Imagine that you're a parent of a school-age child. How would you feel if the school board told you your child could not be admitted to the public school of your choice because your child is the wrong color!
It happens hundreds or thousands of times each school year. Three of the most visible, recent cases involve the Boston Latin School in Massachusetts, the Arlington Traditional School in Virginia, and the Montgomery County Public Schools in Maryland. All three schools have been ordered to stop using racial criteria in admissions. In some cases (Boston and Virginia), the court has been forced to issue repeated orders to get the school districts to implement race-blind admissions policies.
[Author Kenneth Smith is deputy editor of The Washington Times editorial page. Mr. Smith's editorial, excerpted here, presents a cogent summary of the racial craziness that has infected our local schools.]
"Rosa Parks probably has no idea who Grace Tuttle, Rachel Sechler or Jacob Eisenberg are, and it will be some years before they are old enough to understand who the famed civil rights figure is and what she went through. But in their own unwitting way, they are following in the footsteps of the woman who refused to go to the back of the bus so many years ago or to be judged by the color of her skin.
"All three children sought entry into Washington-area "public" schools only to discover that the schools weren't so public after all; they restricted entry by skin color, and the schoolchildren -- white --turned out to be the wrong hue. Standing in the schoolhouse doorway to keep them out were not just local administrators and school board officials but the mighty U.S. Justice Department and the acting head of its civil rights division, Bill Lann Lee, and, in one case, the National Association for the Advancement of Colored People.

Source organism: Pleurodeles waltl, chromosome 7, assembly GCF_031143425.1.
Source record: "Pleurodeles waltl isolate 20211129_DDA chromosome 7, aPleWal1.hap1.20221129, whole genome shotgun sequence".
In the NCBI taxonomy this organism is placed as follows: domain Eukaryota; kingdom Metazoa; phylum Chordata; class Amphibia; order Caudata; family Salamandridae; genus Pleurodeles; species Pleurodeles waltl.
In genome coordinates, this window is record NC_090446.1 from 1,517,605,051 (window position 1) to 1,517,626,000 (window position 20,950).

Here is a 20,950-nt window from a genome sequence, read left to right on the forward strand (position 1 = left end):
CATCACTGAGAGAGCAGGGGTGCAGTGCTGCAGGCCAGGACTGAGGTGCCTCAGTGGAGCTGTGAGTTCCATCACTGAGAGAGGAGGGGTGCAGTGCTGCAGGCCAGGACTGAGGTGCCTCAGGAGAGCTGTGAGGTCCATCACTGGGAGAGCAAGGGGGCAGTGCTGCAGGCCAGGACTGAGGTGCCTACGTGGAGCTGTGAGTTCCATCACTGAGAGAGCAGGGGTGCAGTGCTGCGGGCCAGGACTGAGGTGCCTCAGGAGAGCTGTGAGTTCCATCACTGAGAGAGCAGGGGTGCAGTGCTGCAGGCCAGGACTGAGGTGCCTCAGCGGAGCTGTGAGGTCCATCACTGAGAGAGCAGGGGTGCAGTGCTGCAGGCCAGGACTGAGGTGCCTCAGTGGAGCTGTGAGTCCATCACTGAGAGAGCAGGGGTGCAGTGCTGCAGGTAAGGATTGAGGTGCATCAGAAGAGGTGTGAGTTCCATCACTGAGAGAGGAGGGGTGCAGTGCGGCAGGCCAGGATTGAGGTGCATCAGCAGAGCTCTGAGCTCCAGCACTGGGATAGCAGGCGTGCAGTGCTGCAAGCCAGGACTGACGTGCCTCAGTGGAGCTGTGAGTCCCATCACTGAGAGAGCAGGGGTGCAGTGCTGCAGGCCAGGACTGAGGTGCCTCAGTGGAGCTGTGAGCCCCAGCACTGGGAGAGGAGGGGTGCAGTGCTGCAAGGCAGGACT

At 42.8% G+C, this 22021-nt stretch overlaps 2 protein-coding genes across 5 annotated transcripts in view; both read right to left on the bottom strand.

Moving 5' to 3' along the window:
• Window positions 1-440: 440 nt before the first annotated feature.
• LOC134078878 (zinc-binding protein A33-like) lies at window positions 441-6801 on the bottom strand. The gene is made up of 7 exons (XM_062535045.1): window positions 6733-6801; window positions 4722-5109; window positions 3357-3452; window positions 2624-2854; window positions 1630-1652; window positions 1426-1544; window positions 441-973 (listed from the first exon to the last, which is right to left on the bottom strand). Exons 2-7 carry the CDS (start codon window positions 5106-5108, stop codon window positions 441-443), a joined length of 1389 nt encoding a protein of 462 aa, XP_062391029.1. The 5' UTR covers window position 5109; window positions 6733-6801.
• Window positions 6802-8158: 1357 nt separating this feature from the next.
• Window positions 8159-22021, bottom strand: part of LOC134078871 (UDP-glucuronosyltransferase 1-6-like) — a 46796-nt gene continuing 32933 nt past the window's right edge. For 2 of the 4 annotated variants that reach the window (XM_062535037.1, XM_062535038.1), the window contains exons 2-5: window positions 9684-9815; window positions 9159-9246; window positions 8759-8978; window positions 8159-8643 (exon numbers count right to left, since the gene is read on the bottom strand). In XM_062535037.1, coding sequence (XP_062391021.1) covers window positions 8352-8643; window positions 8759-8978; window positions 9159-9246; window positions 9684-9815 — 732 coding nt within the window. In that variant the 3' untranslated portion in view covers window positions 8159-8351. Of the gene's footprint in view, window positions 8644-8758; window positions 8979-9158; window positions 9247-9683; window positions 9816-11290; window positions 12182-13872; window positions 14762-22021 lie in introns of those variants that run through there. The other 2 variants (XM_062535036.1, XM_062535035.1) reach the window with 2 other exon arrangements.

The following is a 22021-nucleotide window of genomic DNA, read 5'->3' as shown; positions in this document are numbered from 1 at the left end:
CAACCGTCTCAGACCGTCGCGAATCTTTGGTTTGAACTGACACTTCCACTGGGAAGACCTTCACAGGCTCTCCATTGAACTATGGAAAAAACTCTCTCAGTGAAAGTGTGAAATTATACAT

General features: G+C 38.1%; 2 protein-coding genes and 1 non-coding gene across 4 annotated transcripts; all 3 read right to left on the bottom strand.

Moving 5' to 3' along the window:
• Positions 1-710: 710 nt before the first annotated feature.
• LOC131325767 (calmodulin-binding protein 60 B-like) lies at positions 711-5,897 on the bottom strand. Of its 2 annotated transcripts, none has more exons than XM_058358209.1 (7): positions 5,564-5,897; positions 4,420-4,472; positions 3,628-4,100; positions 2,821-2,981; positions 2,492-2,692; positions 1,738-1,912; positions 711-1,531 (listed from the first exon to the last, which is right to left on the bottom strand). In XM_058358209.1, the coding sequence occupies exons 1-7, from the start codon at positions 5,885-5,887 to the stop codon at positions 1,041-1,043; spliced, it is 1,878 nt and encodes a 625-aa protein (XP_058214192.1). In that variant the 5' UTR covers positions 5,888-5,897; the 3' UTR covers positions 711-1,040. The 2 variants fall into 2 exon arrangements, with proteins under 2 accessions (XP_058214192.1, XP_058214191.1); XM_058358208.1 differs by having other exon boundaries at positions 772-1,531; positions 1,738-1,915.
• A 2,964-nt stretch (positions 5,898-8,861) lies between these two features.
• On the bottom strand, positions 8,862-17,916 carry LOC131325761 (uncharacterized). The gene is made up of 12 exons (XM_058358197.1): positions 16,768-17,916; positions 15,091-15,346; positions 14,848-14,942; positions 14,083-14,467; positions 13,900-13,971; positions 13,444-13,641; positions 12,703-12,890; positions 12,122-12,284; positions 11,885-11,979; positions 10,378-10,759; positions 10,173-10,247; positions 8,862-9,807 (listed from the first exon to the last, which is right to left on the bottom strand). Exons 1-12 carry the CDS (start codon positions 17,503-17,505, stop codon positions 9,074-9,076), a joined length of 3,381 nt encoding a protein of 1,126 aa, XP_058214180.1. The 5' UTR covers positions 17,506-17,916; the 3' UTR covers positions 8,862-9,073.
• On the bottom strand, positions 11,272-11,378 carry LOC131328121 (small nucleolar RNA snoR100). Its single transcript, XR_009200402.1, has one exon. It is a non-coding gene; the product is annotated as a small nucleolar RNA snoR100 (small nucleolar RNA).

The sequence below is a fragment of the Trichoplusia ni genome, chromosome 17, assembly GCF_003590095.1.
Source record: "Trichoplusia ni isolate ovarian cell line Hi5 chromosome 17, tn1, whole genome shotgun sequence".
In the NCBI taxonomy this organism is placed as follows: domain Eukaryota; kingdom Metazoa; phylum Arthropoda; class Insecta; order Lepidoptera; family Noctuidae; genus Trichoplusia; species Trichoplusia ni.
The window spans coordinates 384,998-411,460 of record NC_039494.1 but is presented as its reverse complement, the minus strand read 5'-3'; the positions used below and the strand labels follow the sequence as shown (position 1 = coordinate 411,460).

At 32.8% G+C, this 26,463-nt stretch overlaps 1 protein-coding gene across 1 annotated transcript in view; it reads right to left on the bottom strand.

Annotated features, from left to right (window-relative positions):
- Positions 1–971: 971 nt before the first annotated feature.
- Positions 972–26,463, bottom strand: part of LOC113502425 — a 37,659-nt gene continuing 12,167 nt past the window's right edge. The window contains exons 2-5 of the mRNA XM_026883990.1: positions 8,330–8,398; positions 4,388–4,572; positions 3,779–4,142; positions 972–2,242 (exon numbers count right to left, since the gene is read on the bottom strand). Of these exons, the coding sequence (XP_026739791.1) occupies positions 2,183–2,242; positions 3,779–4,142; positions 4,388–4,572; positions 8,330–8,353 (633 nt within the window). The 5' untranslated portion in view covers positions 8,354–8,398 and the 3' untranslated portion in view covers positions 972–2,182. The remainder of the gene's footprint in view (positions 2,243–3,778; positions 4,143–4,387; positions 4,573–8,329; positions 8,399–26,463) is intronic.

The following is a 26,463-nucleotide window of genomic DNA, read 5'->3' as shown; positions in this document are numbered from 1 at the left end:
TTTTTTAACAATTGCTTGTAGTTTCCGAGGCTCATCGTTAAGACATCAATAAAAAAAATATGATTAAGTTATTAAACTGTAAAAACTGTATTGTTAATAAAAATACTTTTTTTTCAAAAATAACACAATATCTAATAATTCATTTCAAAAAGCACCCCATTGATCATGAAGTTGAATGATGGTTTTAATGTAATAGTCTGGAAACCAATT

"Grace Tuttle and Rachel Sechler, both kindergarten-age children, sought admission in 1998 to Arlington [Va.] Traditional School, an institution with both a reputation for educational achievement and the record to merit it.
"... Arlington Traditional officials set up a lottery to decide who would get in the school, but the lottery had a racial spin. To ensure that the school's ethnic mix matched that of the county, they weighted the drawing in favor of groups considered underrepresented in the student population. ... Unfortunately for the little girls, they lost out in the skin-color competition and, subsequently, the admissions process.
"The case wound up in federal courts where first a district judge and then a unanimous three-judge panel for the 4th U.S. Circuit Court of Appeals threw out as unconstitutional the racial lottery. "The innocent third parties in this case are young kindergarten-age children like the Applicants who do not meet any of the [school's] diversity criteria. We find it ironic that a Policy that seeks to teach young children to view people as individuals rather than members of certain racial and ethnic groups classifies those same children as members of certain racial and ethnic groups."
"Jacob Eisenberg's case involved a racial bean-counting scheme even more complicated and bizarre than the girls faced. Scheduled to attend first grade at a neighborhood school in Montgomery County, Md., young Jacob showed such an interest in math and science that his parents thought another school with a magnet program in those subjects might better serve him. So they took advantage of the county's transfer procedures to get him into the magnet program.
"School officials turned him down on grounds of the transfer's "impact on diversity." It seems that enrollment in his neighborhood school was only 24 percent white, down from 39 percent just five years ago and already well below the overall county average of 54 percent.
"Because young Jacob's skin was white, school officials feared that his transfer would aggravate racial "isolation" in the school system.
"Jacob is hardly the only student to suffer at the hands of the diversity police. Pending some spectacular hardship, Montgomery County transfer policies forbid white children from leaving three elementary schools, blacks from leaving two elementary schools and Asians from leaving one. Parental notions of acting in the best educational interests of their children do not, by the way, qualify for hardship status.
"Think of it as a system that combines the racial postulates of the Jim Crow South with the administrative efficiency of a Wal Mart.
"A separate panel of the 4th
Circuit held this month that the transfer restrictions were unconstitutional, saying the
"evil of the system in place" is clear." (Washington Times Commentary
10/21/99 by Kenneth Smith)